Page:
Running with the big dogs & walking with the little dogs, too

Dinah Chao loves running. She also loves dogs, which is why she has four of them and takes them, one at a time, on her outings.

Then, she had a thought.

“I’m sure there’s a whole bunch of them I could be running with at the humane society,” Chao said.

She was right.

So she started a Sunday morning program at the Kauai Humane Society to match runners with dogs that would love some exercise.

“Most of these dogs are runners,” she said. “That’s what they like to do. That’s what I like to do. That’s why I became a volunteer. I wanted to do something to help their quality of life.”

“Ultimately, it’s for these guys, for their lives to be better,” Chao added.

But wait, before you declare you’re not a runner and can’t help, know that walkers are welcome, especially for those canines that would rather stroll and sniff and roll on their backs.

Two such people, Kim Foster and son Stephen Foster, were at KHS Sunday morning.

“I’m not really a runner,” Kim Foster said. “I’m more of a walker.”

She and Stephen did a lot of walking in a few hours. They made eight trips around a .63 perimeter course at KHS, each time taking a different dog out.

They figure they covered close to five miles walking smaller dogs like Ralphie, a terrier mix, Koko, a Pomerian mix, and Kolohe Boy, a Shih Tzu mix, as well as mid-sized hound mixes like Harrison and Siana.

It’s all about creating positive energy and atmosphere for homeless dogs.

“I like helping the animals and giving them exercise,” Stephen Foster said.

Five volunteers showed up Sunday and walked or ran 25 dogs, some starting at 9 a.m., others finishing at 1:30 p.m. Chao and company mark on a white board which dogs were exercised so KHS staff can know which dogs might need more attention that next day.

The goal, Chao said, is to not only exercise dogs, but socialize them, help them learn to relax around people and ultimately, get them homes.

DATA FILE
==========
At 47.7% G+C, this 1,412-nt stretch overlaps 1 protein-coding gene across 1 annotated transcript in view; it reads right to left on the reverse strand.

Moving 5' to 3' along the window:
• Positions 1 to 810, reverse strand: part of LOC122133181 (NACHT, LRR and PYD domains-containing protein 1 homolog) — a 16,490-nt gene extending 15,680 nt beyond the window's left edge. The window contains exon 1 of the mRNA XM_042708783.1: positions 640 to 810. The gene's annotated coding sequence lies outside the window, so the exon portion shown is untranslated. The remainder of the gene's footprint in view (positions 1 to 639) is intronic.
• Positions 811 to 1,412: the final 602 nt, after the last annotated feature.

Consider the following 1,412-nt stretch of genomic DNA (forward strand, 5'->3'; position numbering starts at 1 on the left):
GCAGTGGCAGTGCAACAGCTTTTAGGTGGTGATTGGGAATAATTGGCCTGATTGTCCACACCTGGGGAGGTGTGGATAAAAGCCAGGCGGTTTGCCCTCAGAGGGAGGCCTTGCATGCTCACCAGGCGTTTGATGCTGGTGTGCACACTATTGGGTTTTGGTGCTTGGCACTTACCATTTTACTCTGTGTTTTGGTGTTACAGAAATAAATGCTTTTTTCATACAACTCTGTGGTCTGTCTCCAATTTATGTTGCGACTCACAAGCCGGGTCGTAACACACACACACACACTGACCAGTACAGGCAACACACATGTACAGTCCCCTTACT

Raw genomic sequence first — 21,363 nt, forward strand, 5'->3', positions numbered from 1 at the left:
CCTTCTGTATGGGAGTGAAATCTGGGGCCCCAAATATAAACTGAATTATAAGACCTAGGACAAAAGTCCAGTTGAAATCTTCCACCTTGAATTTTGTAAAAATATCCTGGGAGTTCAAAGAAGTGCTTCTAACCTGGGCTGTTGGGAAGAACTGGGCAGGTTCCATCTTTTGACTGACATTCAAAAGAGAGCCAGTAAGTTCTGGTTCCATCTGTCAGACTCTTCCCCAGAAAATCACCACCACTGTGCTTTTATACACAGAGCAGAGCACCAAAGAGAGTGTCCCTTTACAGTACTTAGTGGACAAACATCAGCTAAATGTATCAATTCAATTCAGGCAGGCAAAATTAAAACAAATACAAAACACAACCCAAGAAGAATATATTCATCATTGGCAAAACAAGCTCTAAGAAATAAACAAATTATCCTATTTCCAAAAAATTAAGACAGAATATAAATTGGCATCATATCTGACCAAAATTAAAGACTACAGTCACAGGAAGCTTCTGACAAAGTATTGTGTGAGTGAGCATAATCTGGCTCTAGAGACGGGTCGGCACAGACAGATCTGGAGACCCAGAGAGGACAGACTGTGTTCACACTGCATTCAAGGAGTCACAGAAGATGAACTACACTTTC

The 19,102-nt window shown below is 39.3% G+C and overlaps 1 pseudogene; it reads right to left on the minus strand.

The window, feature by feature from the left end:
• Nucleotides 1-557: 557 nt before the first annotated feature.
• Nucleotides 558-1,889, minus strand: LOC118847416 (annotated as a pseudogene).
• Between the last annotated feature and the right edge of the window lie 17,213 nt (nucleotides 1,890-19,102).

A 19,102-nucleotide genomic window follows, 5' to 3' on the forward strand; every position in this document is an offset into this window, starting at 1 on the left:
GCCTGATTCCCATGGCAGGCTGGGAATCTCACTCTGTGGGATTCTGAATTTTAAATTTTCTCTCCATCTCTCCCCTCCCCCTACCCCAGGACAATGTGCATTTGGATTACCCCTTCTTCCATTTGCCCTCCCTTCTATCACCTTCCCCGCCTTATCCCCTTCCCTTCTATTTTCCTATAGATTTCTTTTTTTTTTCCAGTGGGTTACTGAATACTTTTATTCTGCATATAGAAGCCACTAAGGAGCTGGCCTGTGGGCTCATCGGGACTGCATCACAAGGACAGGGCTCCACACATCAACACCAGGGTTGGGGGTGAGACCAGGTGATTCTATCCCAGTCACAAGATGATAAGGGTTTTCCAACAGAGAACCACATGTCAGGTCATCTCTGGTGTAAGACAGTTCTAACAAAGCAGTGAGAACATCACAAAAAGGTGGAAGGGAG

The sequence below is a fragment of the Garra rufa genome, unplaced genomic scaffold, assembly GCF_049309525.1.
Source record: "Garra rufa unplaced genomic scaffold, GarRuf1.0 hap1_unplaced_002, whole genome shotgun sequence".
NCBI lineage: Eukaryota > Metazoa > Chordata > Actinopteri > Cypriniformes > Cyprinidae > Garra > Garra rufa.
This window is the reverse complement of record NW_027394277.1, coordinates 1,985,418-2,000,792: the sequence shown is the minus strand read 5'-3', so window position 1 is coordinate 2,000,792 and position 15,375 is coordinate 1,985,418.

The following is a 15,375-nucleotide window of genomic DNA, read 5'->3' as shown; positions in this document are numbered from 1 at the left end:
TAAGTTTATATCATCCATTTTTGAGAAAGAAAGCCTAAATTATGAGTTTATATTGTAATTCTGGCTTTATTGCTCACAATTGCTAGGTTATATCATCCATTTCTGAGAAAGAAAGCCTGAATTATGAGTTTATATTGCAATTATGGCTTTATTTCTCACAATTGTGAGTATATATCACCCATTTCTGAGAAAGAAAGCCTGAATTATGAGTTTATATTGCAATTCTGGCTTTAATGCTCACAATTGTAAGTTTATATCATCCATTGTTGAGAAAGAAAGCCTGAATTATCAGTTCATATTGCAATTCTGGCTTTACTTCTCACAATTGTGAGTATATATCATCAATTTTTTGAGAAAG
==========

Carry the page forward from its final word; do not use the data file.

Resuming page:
Some of the dogs have been abused and flinch when petted. Others are anxious as they exercise, and when stopped for a break, cower with their tails between their legs, in fear of being hit.

But getting them out of their kennels, spending time with them, petting and praising them, will hopefully lead to their adoption. Because despite the best efforts of staff and volunteers, shelter dogs spend most of their days in kennels, and kennel life can be stressful. They can pick up behaviors such as barking aggressively or hiding in a corner, which can discourage potential adopters.

Most of the dogs waiting for homes at KHS are sweet, well-behaved and love being with people, said Mimi Ditusa, who jogged or walked with several canines for nearly three hours Sunday morning.

“It’s exercise for us, it’s exercise for the dogs,” she said. “We love dogs. We get to socialize them, give them a little time out.”

Ditusa has found some of the dogs are timid and shy at first, but as they trek around the KHS property, they relax and quickly become playful.

One such dog was Mushi, a large hound mix who howled loudly in his kennel, but behaved like a gentleman and loped along easily when outside. Then there was Kida, a terrier/American pit bull mix with big, sweet eyes that watched his handler attentively, always wanting to please. And Jane, a pointer/whippet that was simply delighted to be outside running, sniffing and exploring.

“They have all kinds of different personalities,” Ditusa said.

Volunteers don’t just run the dogs and return them to their kennel. There’s a nice shady spot under a large tree where Chao and Ditusa like to let the dogs rest. That’s also where they take pictures of the animals to post on Facebook — again, an effort to promote them and increase their chances of finding a home.

“They need that little bit of nurturing,” Ditusa said. “Every single one of these dogs would make a great pet for someone.”

Chao started the Sunday morning program at KHS in mid-January. While she would love to see more runners and walkers show up that day, she pointed out that anyone who completes the volunteer orientation and hands-on training, which takes 3-4 hours, and pays $10 for a volunteer T-shirt, can stop by during the shelter’s open hours and take dogs for a walk.

“What we would love to see are two to four people a day coming in to do this so the dogs can get a significant amount of exercise,” Chao said. “It’s more important we get it spread out over the week.”

Ditusa, a dog owner and friend of Chao’s, didn’t immediately embrace the idea of volunteering at KHS. But since trying it, she’s now there up to three days a week.

“Once you do this, you’ll be so grateful,” she said. “It’s nice to give to the dogs. They’re getting something out of it. I’m getting something out of it.”

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